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Every Monday night for the past three years, I’ve rehearsed with my community chorus.
For almost three hours, the world disappears. We arrive at rehearsal tired, overworked, and stressed. Some of us carry the burdens of depression, anxiety, and a range of medical and physical challenges.
But when we leave at the end of the evening, we feel like we can conquer the world.
If Big Pharma could bottle this, they’d make a fortune.
And, if this scene were taking place in Great Britain, our chorus membership fees would soon be paid for by our health insurance…
Singing is good medicine
That’s right: Great Britain is waking up to the fact that the arts are medicine, and they’re taking steps to make sure this medicine is available to the people who need it most.
In fact, a National Academy for Social Prescribing will be established as a resource for physicians, offering training about how the arts — like singing — can improve health.
British Health Secretary Matt Hancock has really gotten behind the concept of “social prescribing.”
In a speech at the King’s Fund Health Think Tank, he said, “We’ve been fostering a culture that’s popping pills and Prozac,” Hancock said, “when what we should be doing is more prevention and perspiration. Social prescribing can help us combat over-medicalizing people…”
In July, he pledged £4.5 million for 23 ‘social prescribing’ projects in the voluntary sector across England, including walking and gardening clubs.
Wonder what Big Pharma would have to say about that here in the states.
Singing improves Parkinson’s symptoms
As you can tell, I have a soft spot for singing as a way to make things better. But don’t take my word for it. Look at all the research on the benefits of singing…
Elizabeth Stegemoller, an assistant professor of kinesiology at Iowa State University, presented findings at the Society for Neuroscience 2018 conference that point to singing as a way to decrease the symptoms of Parkinson’s disease.
Stegemoller and two colleagues measured heart rate, blood pressure and cortisol levels for 17 participants in a therapeutic singing group. Data was collected before and after a one-hour session.
All three measurements were reduced, and participants appeared less anxious and sad. The study also revealed improvements in motor symptoms and mood…
“We see the improvement every week when they leave singing group,” Stegemoller says. “It’s almost like they have a little pep in their step… Some of the symptoms that are improving such as finger tapping and the gait, don’t always readily respond to medications, but with singing they’re improving.”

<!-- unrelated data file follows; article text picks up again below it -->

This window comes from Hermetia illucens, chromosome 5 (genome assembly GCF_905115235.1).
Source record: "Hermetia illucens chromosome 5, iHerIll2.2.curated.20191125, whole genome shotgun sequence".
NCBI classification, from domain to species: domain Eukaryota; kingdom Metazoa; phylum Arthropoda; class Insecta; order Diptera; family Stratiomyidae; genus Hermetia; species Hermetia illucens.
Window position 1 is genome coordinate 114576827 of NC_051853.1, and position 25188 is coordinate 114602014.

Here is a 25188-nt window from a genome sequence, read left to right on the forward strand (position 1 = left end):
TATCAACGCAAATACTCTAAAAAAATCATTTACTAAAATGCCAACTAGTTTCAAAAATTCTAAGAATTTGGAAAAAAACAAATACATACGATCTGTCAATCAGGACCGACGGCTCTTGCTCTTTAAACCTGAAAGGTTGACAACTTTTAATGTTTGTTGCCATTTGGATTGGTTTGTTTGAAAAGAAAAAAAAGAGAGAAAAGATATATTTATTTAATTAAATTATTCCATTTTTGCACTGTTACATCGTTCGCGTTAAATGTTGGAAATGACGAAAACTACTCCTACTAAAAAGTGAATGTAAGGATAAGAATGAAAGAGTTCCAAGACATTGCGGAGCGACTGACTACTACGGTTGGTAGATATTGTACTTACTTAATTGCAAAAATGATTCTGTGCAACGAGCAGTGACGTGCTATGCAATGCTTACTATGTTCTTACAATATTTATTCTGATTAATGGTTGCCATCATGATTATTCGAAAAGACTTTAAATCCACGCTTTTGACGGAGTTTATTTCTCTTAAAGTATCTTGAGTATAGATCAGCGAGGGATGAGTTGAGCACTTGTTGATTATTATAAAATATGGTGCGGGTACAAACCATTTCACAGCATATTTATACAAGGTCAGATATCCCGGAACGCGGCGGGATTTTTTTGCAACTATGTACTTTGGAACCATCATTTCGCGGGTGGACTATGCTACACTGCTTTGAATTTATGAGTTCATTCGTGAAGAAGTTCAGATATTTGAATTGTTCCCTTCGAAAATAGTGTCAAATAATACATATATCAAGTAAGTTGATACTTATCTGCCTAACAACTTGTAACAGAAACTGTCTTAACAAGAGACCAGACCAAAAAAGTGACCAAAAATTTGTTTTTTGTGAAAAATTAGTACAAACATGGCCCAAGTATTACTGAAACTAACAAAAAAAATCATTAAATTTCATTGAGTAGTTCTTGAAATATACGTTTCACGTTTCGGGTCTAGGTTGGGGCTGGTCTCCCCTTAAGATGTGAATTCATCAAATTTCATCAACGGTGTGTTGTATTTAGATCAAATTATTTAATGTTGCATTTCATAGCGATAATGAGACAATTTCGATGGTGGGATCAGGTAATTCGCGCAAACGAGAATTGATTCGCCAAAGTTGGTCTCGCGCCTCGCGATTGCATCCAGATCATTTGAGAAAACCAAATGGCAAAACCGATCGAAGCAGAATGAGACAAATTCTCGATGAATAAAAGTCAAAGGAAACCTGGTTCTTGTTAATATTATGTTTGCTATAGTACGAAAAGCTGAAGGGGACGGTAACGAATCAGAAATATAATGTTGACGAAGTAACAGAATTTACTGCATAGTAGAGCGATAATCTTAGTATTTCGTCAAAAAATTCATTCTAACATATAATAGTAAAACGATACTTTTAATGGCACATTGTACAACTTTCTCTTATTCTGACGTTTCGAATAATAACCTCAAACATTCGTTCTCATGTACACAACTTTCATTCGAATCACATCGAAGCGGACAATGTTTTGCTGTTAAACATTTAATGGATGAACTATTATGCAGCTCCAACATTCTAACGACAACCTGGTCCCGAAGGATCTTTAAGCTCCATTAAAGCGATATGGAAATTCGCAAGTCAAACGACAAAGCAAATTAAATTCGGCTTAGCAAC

Choral singing boost immune system
Four University of California researchers wanted to find out whether choral singing is associated with a physiological change in the immune system.
They took saliva samples from participants and measured levels of secretory immunoglobulin A, an antibody that plays a critical role in the immunity of our mucus membranes. Measurements were taken before rehearsal, during rehearsal, and during a concert.
On average, the antibody level increased 150% during rehearsals, and 240% during performances!
The natural antidepressant
It’s well-known that singing releases endorphins, the brain’s “feel-good,” pain reducing chemical. Singing also releases oxytocin, a hormone which has been found to alleviate anxiety and stress.
Study after study reveals that singing in a group has multiple health benefits:
- Participants’ heart rates tend to beat in sync, producing a calming effect.
- Cancer patients and their caregivers report less anxiety and greater ease of breathing
And don’t worry if you don’t think you’re not a great singer. Research also shows that the benefits are yours to reap, even if your voice is so-so.
In fact, singers who don’t consider themselves pros often benefit more, because they are less preoccupied with quality and more open to enjoying the experience of singing together.
Almost every community has a choral group of some sort. Even getting together with a few friends to sing is a start. Try it and see how good you feel!
- Singing may reduce stress, improve motor function for people with Parkinson’s disease — American Association for the Advancement of Science (AAAS)
- Choral Singing, Performance Perception, and Immune System Changes in Salivary Immunoglobulin A and Cortisol — Music Perception: An Interdisciplinary Journal
- British Doctors May Soon Prescribe Art, Music, Dance, Singing Lessons — Smithsonian.com